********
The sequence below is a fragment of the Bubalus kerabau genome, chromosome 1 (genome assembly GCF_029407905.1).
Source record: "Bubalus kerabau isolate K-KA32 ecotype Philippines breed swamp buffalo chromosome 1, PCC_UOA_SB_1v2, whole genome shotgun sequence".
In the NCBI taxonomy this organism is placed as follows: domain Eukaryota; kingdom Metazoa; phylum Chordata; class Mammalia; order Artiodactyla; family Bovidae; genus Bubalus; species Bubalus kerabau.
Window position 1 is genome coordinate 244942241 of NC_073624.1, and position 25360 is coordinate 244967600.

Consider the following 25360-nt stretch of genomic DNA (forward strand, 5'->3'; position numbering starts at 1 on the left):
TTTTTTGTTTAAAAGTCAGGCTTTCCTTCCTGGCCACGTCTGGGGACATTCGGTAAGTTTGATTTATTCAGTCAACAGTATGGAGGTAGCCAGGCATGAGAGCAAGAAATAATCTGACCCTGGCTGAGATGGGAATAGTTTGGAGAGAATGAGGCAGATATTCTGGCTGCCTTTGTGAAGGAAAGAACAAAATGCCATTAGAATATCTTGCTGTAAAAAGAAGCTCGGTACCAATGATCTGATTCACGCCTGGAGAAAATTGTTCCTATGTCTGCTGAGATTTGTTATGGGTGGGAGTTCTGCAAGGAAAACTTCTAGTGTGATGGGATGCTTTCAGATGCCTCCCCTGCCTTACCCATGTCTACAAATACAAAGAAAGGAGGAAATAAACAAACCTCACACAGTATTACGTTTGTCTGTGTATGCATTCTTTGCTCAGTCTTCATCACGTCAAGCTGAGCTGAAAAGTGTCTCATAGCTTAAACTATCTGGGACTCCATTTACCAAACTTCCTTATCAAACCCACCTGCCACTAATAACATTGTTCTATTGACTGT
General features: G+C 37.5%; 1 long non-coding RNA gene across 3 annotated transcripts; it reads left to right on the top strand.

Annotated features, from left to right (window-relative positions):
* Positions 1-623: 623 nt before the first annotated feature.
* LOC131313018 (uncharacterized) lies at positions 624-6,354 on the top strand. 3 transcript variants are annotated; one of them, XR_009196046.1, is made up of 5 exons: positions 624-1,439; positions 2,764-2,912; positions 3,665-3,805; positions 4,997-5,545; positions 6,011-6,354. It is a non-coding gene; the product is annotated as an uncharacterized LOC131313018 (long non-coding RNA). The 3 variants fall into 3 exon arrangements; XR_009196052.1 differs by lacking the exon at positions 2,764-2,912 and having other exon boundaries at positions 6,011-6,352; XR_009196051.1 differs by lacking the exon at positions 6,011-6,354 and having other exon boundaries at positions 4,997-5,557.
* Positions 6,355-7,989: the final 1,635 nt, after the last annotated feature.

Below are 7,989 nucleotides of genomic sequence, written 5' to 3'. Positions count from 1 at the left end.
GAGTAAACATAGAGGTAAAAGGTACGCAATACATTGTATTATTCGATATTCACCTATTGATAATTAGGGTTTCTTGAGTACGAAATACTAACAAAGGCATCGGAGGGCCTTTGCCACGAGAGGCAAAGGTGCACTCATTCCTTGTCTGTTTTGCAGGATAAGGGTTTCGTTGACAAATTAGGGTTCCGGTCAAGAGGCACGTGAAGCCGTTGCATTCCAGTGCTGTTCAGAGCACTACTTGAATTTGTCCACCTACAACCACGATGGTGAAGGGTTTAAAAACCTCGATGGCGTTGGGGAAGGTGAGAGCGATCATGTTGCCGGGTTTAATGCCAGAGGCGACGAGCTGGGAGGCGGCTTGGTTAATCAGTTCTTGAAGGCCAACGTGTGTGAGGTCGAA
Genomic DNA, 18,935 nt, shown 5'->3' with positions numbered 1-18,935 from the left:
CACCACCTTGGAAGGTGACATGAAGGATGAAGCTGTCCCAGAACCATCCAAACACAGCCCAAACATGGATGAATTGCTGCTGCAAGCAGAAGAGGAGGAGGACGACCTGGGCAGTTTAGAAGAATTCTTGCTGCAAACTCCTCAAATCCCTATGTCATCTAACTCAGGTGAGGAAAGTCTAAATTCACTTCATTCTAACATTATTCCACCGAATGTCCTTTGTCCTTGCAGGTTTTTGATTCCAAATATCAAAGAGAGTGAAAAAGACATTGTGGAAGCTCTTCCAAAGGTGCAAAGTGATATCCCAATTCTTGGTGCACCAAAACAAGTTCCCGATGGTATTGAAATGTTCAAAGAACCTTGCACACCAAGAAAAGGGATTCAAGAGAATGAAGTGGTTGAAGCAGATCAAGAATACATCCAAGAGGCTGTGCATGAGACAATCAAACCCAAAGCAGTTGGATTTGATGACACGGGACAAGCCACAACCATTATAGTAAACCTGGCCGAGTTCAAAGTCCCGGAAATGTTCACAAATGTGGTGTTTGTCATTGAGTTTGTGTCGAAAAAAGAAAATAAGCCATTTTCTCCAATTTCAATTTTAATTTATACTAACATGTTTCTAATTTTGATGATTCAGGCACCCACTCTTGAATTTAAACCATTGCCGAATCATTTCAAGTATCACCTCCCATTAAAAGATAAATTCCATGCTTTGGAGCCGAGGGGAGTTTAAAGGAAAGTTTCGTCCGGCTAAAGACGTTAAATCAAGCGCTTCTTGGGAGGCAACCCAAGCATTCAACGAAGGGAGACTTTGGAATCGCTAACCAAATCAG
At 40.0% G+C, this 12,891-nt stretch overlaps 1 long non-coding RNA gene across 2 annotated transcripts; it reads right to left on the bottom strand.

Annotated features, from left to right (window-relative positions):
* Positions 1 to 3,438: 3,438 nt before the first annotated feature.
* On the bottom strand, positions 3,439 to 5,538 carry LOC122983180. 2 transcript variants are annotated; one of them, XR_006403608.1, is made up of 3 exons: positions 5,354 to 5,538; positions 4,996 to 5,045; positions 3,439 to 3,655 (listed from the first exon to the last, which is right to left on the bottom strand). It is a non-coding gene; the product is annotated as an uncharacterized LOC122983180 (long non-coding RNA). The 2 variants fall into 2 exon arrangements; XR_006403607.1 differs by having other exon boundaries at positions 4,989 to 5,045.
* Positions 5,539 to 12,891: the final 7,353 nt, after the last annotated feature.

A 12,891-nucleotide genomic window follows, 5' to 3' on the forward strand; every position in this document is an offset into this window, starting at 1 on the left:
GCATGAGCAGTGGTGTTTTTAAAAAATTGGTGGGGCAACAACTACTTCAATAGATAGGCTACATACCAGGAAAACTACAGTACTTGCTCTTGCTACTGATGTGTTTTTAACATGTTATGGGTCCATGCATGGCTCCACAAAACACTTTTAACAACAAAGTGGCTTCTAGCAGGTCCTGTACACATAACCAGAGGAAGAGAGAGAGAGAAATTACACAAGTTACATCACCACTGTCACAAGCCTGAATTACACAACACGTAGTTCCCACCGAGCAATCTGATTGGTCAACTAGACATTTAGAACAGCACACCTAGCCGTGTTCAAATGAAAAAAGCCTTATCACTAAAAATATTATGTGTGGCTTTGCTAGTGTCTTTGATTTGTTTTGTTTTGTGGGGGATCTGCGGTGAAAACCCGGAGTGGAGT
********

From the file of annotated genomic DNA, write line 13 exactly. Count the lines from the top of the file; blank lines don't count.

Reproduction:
GAGTAAACATAGAGGTAAAAGGTACGCAATACATTGTATTATTCGATATTCACCTATTGATAATTAGGGTTTCTTGAGTACGAAATACTAACAAAGGCATCGGAGGGCCTTTGCCACGAGAGGCAAAGGTGCACTCATTCCTTGTCTGTTTTGCAGGATAAGGGTTTCGTTGACAAATTAGGGTTCCGGTCAAGAGGCACGTGAAGCCGTTGCATTCCAGTGCTGTTCAGAGCACTACTTGAATTTGTCCACCTACAACCACGATGGTGAAGGGTTTAAAAACCTCGATGGCGTTGGGGAAGGTGAGAGCGATCATGTTGCCGGGTTTAATGCCAGAGGCGACGAGCTGGGAGGCGGCTTGGTTAATCAGTTCTTGAAGGCCAACGTGTGTGAGGTCGAA